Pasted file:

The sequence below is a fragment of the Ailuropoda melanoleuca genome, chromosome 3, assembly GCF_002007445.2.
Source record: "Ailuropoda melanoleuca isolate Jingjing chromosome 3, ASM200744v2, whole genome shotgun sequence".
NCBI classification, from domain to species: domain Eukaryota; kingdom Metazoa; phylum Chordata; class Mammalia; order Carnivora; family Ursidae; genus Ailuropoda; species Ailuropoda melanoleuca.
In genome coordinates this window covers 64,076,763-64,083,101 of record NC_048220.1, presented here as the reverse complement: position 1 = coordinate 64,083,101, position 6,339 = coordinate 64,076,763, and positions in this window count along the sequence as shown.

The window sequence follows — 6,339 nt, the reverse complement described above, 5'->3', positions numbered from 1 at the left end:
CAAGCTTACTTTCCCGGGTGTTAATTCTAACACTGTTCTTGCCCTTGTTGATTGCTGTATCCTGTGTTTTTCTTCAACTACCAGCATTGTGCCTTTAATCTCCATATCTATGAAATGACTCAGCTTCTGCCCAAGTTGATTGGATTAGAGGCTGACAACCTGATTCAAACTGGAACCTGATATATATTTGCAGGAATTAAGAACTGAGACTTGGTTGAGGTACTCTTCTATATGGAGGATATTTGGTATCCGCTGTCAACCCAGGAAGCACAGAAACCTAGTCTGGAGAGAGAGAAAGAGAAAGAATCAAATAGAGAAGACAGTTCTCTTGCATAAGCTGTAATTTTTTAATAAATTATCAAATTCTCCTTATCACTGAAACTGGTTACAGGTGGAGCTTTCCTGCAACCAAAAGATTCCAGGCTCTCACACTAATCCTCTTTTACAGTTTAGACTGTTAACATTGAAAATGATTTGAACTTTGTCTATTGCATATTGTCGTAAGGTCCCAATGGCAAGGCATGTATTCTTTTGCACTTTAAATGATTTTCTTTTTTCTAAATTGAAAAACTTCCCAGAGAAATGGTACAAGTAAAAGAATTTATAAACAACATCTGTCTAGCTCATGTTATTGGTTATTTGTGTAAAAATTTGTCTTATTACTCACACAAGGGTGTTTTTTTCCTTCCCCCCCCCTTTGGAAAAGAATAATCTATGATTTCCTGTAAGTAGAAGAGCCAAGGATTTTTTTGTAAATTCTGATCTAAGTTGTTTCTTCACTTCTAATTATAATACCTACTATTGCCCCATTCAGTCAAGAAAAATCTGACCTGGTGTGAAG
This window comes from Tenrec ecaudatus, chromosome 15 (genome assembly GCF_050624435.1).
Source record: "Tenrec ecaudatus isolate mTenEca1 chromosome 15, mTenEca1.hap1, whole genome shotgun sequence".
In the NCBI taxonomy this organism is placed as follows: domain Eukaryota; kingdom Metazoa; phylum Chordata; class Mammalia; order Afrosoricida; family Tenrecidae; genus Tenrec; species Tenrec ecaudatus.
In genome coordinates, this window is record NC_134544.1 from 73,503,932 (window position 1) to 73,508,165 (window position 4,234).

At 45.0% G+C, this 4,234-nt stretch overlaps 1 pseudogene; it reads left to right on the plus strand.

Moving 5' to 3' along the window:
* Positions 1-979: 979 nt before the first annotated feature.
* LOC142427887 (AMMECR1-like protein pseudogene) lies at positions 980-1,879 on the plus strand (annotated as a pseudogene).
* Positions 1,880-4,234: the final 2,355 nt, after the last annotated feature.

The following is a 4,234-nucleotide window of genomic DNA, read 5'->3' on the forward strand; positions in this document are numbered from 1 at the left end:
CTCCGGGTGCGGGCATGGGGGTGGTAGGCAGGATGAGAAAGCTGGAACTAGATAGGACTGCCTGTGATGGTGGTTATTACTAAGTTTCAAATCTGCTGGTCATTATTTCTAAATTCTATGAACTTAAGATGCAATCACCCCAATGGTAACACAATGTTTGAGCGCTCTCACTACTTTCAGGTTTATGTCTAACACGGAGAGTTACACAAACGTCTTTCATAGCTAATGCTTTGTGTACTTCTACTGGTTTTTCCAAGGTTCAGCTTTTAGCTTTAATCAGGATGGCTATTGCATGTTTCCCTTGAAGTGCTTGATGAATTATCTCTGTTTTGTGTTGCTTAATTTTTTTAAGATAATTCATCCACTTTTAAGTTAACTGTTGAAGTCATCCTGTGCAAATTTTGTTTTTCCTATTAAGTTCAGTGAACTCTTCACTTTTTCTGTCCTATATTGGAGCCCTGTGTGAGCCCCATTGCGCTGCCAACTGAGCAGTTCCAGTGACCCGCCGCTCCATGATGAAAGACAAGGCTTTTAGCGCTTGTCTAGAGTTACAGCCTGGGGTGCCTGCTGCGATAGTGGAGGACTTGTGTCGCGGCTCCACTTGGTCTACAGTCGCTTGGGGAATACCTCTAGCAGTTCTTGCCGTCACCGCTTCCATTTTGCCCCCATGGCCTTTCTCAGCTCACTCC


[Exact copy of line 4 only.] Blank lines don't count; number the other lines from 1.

In genome coordinates this window covers 64,076,763-64,083,101 of record NC_048220.1, presented here as the reverse complement: position 1 = coordinate 64,083,101, position 6,339 = coordinate 64,076,763, and positions in this window count along the sequence as shown.